Fling wide the door

by Demi Prentiss

“Fling wide the door, unbar the gate!” The words of this Lutheran hymn (ELW 259) remind us that the essential work of Advent is opening – our gates, our doors, our hearts, our wallets, even our minds! God is doing a new thing, and perceiving it depends on our willingness to see or learn or do something new.

For some of us, flinging wide the door isn’t easy.  In the spirit of the homeowner who feels obliged to tidy up the house before the house cleaners come, we would just as soon keep the door closed until everything is “just right” – for guests, of course. And, if we’re willing to admit it, for Jesus as well. We’ll wait until we have the dust bunnies and the clutter under control before we feel comfortable letting God in to see where we live – including our hearts. It’s hard to admit that putting up a false front is a useless exercise when we’re talking about God: The One who’s nearer than breathing already knows how messy our lives are, behind our brave façade.

God already knows that inviting God – as vulnerable infant or as powerful spirit – into our lives means doing something that forces us to loosen control – stepping out of our comfort zone.  The Advent remembrance of that vulnerable child born in Bethlehem can offer us a glimpse of the power of vulnerability. God’s experience as a human being helps us remember that, as Madeleine L’Engle wrote, “To be alive is to be vulnerable…. When we were children, we used to think that when we were grown-up we would no longer be vulnerable. But to grow up is to accept vulnerability” (Walking on Water, 1980).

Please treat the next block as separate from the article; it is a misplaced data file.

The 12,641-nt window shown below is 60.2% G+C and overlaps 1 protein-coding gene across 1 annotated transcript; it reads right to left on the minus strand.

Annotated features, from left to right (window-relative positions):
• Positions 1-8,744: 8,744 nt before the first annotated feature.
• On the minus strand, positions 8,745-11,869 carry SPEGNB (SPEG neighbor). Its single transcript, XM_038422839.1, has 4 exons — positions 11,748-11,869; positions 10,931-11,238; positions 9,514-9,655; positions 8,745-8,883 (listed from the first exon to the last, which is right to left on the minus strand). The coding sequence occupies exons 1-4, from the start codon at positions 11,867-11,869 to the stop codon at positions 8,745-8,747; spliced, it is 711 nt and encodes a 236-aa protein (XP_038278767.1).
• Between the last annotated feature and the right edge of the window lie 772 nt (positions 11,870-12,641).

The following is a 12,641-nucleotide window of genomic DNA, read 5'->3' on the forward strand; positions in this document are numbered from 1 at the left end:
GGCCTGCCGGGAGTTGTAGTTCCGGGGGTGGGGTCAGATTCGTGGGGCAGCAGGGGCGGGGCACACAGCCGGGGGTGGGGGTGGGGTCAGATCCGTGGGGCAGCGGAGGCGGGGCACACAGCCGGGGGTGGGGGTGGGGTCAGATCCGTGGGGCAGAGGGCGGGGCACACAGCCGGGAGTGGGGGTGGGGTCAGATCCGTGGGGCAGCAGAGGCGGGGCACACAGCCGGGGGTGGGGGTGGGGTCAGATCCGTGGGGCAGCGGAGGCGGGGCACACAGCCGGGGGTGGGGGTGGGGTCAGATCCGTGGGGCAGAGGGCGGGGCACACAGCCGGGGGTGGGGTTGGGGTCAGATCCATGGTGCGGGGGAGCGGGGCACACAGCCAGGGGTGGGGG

Brené Brown, self-described as a “storyteller/researcher,” has dedicated much of her life to understanding vulnerability. She is careful to distinguish vulnerability from compliance or weakness and to point out that vulnerability is a demonstration of courage. In her book Daring Greatly: How the Courage to Be Vulnerable Transforms the Way We Live, Love, Parent, and Lead, she writes, ““Vulnerability is the birthplace of love, belonging, joy, courage, empathy, and creativity. It is the source of hope empathy, accountability, and authenticity.” Because vulnerability is inescapable, she urges us to practice it intentionally. “If we want greater clarity in our purpose or deeper and more meaningful spiritual lives, vulnerability is the path.”

My prayer for all of us choosing to walk this reflective journey of Advent is that we may claim vulnerability – incarnate in the Son of Man – as a source of courage to dare greatly and to invite transformation.  As Brown urges, may we dare to “show up and be seen. To ask for what you need. To talk about how you’re feeling. To have the hard conversations.”  May God open us to receive the gifts of the Incarnation.

“Fling wide the door, unbar the gate!” And the Lord God Incarnate will come in.

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